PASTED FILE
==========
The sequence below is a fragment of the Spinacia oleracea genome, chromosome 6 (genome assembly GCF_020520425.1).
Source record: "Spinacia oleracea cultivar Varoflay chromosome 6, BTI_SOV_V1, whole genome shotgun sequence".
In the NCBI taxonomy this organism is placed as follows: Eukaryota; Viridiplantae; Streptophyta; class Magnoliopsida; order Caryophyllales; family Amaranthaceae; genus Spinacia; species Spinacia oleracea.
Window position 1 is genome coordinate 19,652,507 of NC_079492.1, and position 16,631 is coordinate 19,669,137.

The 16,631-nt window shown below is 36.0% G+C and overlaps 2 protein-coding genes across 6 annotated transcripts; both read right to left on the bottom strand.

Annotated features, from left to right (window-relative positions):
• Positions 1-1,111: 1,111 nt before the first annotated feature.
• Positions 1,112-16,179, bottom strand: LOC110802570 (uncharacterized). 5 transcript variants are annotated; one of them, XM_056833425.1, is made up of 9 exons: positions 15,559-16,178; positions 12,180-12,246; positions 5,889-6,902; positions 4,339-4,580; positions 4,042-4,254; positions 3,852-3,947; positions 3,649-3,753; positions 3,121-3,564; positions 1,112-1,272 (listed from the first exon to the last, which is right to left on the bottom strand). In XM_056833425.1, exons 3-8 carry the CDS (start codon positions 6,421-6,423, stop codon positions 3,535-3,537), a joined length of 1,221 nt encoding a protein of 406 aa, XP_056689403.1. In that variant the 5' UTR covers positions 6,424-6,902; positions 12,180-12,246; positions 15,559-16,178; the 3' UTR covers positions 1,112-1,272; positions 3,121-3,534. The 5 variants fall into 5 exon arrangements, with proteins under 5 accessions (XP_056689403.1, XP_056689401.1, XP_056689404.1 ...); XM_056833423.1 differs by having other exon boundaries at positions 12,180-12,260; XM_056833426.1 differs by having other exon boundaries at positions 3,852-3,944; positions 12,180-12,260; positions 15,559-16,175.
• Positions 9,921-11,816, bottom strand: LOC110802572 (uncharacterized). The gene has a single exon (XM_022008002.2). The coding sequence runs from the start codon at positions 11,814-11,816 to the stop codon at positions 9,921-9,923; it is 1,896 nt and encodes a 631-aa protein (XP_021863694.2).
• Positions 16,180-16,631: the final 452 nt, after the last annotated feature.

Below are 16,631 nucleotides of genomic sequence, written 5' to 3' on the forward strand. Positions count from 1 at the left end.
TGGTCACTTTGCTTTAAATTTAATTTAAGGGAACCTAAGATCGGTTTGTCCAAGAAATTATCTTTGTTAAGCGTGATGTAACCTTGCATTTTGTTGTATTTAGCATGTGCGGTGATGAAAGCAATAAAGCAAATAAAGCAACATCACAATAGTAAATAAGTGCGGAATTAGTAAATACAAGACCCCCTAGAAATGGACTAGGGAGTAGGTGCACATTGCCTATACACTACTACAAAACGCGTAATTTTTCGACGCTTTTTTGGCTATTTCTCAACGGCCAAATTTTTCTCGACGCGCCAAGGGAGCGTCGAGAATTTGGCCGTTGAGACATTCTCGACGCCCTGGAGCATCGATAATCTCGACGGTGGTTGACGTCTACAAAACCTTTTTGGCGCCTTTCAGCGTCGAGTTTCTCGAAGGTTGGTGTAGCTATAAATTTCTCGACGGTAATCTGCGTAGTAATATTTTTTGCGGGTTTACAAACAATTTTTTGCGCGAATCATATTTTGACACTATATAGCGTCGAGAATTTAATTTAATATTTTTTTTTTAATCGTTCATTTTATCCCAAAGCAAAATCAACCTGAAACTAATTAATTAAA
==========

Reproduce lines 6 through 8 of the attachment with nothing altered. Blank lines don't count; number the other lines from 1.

Annotated features, from left to right (window-relative positions):
• Positions 1-1,111: 1,111 nt before the first annotated feature.
• Positions 1,112-16,179, bottom strand: LOC110802570 (uncharacterized). 5 transcript variants are annotated; one of them, XM_056833425.1, is made up of 9 exons: positions 15,559-16,178; positions 12,180-12,246; positions 5,889-6,902; positions 4,339-4,580; positions 4,042-4,254; positions 3,852-3,947; positions 3,649-3,753; positions 3,121-3,564; positions 1,112-1,272 (listed from the first exon to the last, which is right to left on the bottom strand). In XM_056833425.1, exons 3-8 carry the CDS (start codon positions 6,421-6,423, stop codon positions 3,535-3,537), a joined length of 1,221 nt encoding a protein of 406 aa, XP_056689403.1. In that variant the 5' UTR covers positions 6,424-6,902; positions 12,180-12,246; positions 15,559-16,178; the 3' UTR covers positions 1,112-1,272; positions 3,121-3,534. The 5 variants fall into 5 exon arrangements, with proteins under 5 accessions (XP_056689403.1, XP_056689401.1, XP_056689404.1 ...); XM_056833423.1 differs by having other exon boundaries at positions 12,180-12,260; XM_056833426.1 differs by having other exon boundaries at positions 3,852-3,944; positions 12,180-12,260; positions 15,559-16,175.